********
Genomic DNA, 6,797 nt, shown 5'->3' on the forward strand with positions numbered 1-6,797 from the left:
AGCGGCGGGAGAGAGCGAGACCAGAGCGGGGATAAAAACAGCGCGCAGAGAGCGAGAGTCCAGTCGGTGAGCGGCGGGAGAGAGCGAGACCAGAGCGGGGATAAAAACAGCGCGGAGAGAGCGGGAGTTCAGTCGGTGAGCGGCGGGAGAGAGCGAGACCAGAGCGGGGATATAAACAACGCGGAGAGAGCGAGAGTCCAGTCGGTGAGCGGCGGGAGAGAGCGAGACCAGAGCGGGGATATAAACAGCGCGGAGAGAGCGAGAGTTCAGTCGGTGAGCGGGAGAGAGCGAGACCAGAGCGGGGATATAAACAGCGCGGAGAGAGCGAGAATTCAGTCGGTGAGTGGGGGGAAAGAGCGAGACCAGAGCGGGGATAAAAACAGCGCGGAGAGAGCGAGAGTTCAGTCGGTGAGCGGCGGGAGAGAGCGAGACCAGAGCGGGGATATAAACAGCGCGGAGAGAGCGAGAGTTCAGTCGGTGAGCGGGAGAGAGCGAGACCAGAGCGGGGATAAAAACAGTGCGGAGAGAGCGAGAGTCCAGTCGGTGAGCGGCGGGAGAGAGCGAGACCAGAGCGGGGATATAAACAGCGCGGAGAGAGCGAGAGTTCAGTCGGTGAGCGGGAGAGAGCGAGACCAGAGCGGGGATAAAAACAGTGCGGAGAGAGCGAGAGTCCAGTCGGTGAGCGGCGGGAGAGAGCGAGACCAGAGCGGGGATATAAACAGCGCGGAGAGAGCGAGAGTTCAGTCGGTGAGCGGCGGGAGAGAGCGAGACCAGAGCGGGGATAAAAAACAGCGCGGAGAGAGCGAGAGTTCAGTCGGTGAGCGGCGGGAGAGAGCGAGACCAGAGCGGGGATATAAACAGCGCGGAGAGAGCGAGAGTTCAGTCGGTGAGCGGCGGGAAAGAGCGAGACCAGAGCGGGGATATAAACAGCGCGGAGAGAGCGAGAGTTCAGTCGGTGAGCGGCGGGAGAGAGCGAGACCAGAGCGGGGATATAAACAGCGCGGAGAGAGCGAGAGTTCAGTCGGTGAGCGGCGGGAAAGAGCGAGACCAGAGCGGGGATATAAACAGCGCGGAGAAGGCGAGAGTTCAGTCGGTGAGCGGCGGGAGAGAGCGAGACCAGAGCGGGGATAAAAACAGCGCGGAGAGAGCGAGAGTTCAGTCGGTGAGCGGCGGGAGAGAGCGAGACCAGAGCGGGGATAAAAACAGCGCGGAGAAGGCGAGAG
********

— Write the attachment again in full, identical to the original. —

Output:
Genomic DNA, 6,797 nt, shown 5'->3' on the forward strand with positions numbered 1-6,797 from the left:
AGCGGCGGGAGAGAGCGAGACCAGAGCGGGGATAAAAACAGCGCGCAGAGAGCGAGAGTCCAGTCGGTGAGCGGCGGGAGAGAGCGAGACCAGAGCGGGGATAAAAACAGCGCGGAGAGAGCGGGAGTTCAGTCGGTGAGCGGCGGGAGAGAGCGAGACCAGAGCGGGGATATAAACAACGCGGAGAGAGCGAGAGTCCAGTCGGTGAGCGGCGGGAGAGAGCGAGACCAGAGCGGGGATATAAACAGCGCGGAGAGAGCGAGAGTTCAGTCGGTGAGCGGGAGAGAGCGAGACCAGAGCGGGGATATAAACAGCGCGGAGAGAGCGAGAATTCAGTCGGTGAGTGGGGGGAAAGAGCGAGACCAGAGCGGGGATAAAAACAGCGCGGAGAGAGCGAGAGTTCAGTCGGTGAGCGGCGGGAGAGAGCGAGACCAGAGCGGGGATATAAACAGCGCGGAGAGAGCGAGAGTTCAGTCGGTGAGCGGGAGAGAGCGAGACCAGAGCGGGGATAAAAACAGTGCGGAGAGAGCGAGAGTCCAGTCGGTGAGCGGCGGGAGAGAGCGAGACCAGAGCGGGGATATAAACAGCGCGGAGAGAGCGAGAGTTCAGTCGGTGAGCGGGAGAGAGCGAGACCAGAGCGGGGATAAAAACAGTGCGGAGAGAGCGAGAGTCCAGTCGGTGAGCGGCGGGAGAGAGCGAGACCAGAGCGGGGATATAAACAGCGCGGAGAGAGCGAGAGTTCAGTCGGTGAGCGGCGGGAGAGAGCGAGACCAGAGCGGGGATAAAAAACAGCGCGGAGAGAGCGAGAGTTCAGTCGGTGAGCGGCGGGAGAGAGCGAGACCAGAGCGGGGATATAAACAGCGCGGAGAGAGCGAGAGTTCAGTCGGTGAGCGGCGGGAAAGAGCGAGACCAGAGCGGGGATATAAACAGCGCGGAGAGAGCGAGAGTTCAGTCGGTGAGCGGCGGGAGAGAGCGAGACCAGAGCGGGGATATAAACAGCGCGGAGAGAGCGAGAGTTCAGTCGGTGAGCGGCGGGAAAGAGCGAGACCAGAGCGGGGATATAAACAGCGCGGAGAAGGCGAGAGTTCAGTCGGTGAGCGGCGGGAGAGAGCGAGACCAGAGCGGGGATAAAAACAGCGCGGAGAGAGCGAGAGTTCAGTCGGTGAGCGGCGGGAGAGAGCGAGACCAGAGCGGGGATAAAAACAGCGCGGAGAAGGCGAGAG